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The most dangerous time for women. Story 3of 5 Kay Schubach

Introduction

Leaving an abusive relationship is the time a woman or her children are most likely to be seriously harmed or murdered by their partner.

According to the Domestic Violence Prevention centre, most women will, on average, attempt to leave an abusive relationship between five and seven times before successfully and permanently doing so. Between 25% to 31% of murders in Australia involve either spouses or sexual partners.

Here women across the country share with Guardian Australia how they left an abusive relationship, the support that helped them to regain control, and the help that was lacking when they needed it most.

Kay Schubach abuse victim image www.goodgirlsgo.com

Kay Schubach

It’s seriously like being in the scariest movie you’ve ever been in when you’re being threatened in your own home. There’s nowhere to go, there’s no escape. It’s hard to explain.


Kay Schubach

Kay Schubach is an ambassador for Domestic Violence NSW and a fundraiser for White Ribbon. She is author of the book, Perfect Stranger, about her experience of being in an abusive relationship. It took just eight weeks for her relationship with her ex-partner, who is now in jail, to escalate to a point where he tried to kill her. Schubach says once distance was placed between her and her abuser, she was able to see him for what he really was and reclaim her life.

About 10 years ago, I met a very, very, charming, sophisticated, sexy man, and I really fell for him hook, line and sinker. Part of why I fell for him so heavily and so quickly was because I was just turning 40, and I was really, really eager to have a child. When we spoke about that, he promised me that we’d have a family together and he built up this great fairy tale and it just seemed too good to be true and in fact it was.

Very, very quickly he got his hooks into my life and very, very quickly it turned from absolutely amazing and whirlwind, and then cracks started to appear and he became very emotionally abusive and very critical and more and more frightening. In the end, I knew very quickly, actually within two months, I felt my life was threatened and I was seeking help from the police, and it escalated very quickly.

It’s a kind of classic scenario. Of course at the time, you don’t realise it. You’re in love, it’s a new relationship, your pheromones are going crazy. We were whirling and twirling, he was very, very charming, and it turns out he’s got a grandiose personality disorder and narcissism. And you know, the molecules would change in the air when he walked in, and people would gravitate towards him. He had this personal power that was incredible and everyone was fooled. A-listers, personalities, QCs, everyone was fooled. I was a bit like a bunny in the spotlight. He was so dynamic that one minute, you’re on top of the world but then next minute, there’d be a flash and he’d become very critical of me and all of a sudden, I’d have done something wrong.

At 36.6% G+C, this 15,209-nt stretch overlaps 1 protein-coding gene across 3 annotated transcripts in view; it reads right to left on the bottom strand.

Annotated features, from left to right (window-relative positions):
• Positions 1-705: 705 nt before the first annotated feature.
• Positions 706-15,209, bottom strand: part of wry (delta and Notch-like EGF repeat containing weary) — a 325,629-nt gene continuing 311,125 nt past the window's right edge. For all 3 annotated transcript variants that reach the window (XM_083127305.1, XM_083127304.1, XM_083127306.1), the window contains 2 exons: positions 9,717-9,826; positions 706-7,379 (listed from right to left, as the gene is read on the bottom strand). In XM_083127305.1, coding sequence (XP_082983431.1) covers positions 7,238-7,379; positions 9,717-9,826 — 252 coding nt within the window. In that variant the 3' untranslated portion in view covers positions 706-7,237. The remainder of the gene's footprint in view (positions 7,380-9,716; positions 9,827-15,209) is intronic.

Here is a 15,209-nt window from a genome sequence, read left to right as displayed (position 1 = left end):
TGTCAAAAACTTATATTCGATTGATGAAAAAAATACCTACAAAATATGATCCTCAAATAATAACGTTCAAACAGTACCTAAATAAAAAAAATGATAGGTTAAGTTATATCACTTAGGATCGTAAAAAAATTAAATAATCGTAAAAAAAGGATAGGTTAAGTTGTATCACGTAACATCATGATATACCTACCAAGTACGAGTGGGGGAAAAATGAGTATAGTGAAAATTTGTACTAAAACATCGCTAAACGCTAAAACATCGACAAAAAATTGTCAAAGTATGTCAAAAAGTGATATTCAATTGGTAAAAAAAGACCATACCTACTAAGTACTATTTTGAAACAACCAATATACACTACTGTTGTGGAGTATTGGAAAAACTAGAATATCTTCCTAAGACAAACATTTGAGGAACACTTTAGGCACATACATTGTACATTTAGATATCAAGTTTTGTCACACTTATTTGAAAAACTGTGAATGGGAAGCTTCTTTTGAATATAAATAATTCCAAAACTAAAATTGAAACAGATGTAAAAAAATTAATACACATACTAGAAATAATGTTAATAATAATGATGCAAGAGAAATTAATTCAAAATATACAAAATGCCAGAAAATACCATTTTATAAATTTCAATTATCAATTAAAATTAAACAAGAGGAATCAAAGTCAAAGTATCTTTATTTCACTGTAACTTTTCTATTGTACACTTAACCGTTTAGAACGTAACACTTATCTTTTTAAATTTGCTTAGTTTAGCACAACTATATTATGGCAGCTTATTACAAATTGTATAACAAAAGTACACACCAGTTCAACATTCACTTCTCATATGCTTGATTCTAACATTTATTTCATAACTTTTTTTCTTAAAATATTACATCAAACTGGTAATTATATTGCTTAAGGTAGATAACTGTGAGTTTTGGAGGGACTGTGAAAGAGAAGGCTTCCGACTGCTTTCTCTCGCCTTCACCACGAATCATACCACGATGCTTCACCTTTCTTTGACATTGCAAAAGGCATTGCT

‘Mum and Dad: my incredible parents, still in love after 65 years.’

Then keys would go missing and just little things like that, so I started to feel quite unsteady and unstable and always blaming myself. He became very jealous and obsessive and accusatory if I got a phone call from anyone, he was critical of my friends, my family, and in the end he didn’t want me to see any of my friends so very quickly I was isolated. He made life at work very difficult, he was calling maybe 70 times a day and in the end, I lost my job. I didn’t know if I was coming or going. I thought I was going mad.

I kept thinking right up until the point where he actually smothered me in my apartment that I could fix it and I was really bewildered by what was happening and I was really ashamed to talk to any of my friends. I’d left a relationship to be with him. So I’d already alienated a few people and I’d put so much on the line to be with him that I was very embarrassed to admit this was going horribly, horribly wrong. My parents and family live interstate so they weren’t by my side so much.

In the end, I actually had tickets to go down to Melbourne which I’d had for a long time to see my girlfriends, and he did everything I could to stop me from going because he knew that I’d get away from him and have some clarity and that other people would have influence over me. He put sugar in my petrol tank, he threatened to burn my apartment, he threatened to throw all my things out the window if I left. But I did go.

I saw my sister-in-law in Melbourne and I finally confessed things were going badly and I was very, very stressed in my relationship and that I was probably going to lose my job. I was also pregnant to him by this stage, though I lost the baby, and I wasn’t feeling well, I was completely turned upside down. My sister-in-law grabbed me by the shoulders and said: “Kay, you can do this. Solve it like you would solve a problem at work, and go to work on this. Get the removalists in, change the lease, change the locks, call the police and get some help. Just do it.” The light bulb went off in my head, and I felt: “I have to do this or I’m going to die.” It sounds like really dramatic now, but it’s seriously like being in the scariest movie you’ve ever been in when you’re being threatened in your own home. There’s nowhere to go, there’s no escape. It’s hard to explain.


‘The emerald city. Off to visit my parents. I love photographing Sydney.’


‘On Channel 7’s Daily Edition. Speaking about domestic violence empowers me, knowing I’m helping change public perception of who it affects.’